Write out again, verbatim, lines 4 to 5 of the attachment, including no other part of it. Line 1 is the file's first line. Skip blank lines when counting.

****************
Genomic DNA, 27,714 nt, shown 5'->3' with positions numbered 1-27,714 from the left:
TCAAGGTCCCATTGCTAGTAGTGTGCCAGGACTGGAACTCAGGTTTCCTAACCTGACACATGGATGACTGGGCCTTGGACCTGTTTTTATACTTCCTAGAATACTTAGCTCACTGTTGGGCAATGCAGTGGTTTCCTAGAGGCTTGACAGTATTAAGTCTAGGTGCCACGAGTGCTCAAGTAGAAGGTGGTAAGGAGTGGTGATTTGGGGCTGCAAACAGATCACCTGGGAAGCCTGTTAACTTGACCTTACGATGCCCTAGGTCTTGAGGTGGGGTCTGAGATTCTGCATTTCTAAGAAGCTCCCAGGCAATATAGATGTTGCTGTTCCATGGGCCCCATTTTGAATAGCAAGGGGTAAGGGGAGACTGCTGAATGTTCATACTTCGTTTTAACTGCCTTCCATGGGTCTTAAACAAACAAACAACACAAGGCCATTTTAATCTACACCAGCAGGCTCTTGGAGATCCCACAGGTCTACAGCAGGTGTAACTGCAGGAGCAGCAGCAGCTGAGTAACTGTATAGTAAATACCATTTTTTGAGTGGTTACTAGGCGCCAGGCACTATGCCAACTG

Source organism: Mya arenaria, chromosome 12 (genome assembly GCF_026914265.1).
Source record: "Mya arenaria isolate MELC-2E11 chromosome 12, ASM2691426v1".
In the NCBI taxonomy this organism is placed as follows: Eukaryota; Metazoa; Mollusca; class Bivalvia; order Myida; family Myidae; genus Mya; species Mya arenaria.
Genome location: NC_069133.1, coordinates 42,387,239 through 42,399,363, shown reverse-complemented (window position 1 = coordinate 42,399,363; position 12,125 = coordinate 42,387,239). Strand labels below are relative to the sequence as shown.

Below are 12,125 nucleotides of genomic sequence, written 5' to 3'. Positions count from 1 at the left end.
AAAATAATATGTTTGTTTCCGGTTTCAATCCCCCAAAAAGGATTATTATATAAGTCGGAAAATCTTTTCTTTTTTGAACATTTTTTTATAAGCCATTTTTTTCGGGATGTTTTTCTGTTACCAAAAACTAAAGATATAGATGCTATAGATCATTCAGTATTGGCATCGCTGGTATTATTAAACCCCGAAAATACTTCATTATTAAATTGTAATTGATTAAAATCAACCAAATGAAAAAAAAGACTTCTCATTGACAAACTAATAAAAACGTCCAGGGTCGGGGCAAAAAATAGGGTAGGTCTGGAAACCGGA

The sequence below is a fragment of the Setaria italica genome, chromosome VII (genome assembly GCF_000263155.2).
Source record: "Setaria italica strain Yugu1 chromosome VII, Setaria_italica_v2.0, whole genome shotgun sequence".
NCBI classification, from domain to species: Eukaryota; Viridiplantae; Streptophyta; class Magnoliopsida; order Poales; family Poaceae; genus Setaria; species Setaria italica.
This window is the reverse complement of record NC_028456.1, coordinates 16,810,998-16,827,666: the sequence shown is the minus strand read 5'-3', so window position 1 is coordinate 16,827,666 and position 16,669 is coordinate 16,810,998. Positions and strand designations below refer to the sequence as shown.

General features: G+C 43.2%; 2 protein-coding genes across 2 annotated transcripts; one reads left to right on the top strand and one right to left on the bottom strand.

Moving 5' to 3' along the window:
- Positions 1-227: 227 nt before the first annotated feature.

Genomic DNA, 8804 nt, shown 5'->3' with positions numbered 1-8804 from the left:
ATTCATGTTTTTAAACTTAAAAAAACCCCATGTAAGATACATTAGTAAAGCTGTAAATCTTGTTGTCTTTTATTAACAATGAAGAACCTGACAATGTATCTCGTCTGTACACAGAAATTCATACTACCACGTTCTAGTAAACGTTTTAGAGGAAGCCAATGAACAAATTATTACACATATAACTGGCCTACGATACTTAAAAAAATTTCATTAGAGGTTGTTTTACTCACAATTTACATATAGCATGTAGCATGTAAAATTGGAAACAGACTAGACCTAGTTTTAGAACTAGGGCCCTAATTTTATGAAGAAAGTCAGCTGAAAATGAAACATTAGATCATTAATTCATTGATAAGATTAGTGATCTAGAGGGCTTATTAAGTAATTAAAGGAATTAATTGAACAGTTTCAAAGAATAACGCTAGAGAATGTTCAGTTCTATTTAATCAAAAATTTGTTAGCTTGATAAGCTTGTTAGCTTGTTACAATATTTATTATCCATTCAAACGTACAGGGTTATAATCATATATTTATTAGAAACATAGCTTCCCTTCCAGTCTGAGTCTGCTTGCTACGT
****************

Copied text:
Source record: "Mya arenaria isolate MELC-2E11 chromosome 12, ASM2691426v1".
In the NCBI taxonomy this organism is placed as follows: Eukaryota; Metazoa; Mollusca; class Bivalvia; order Myida; family Myidae; genus Mya; species Mya arenaria.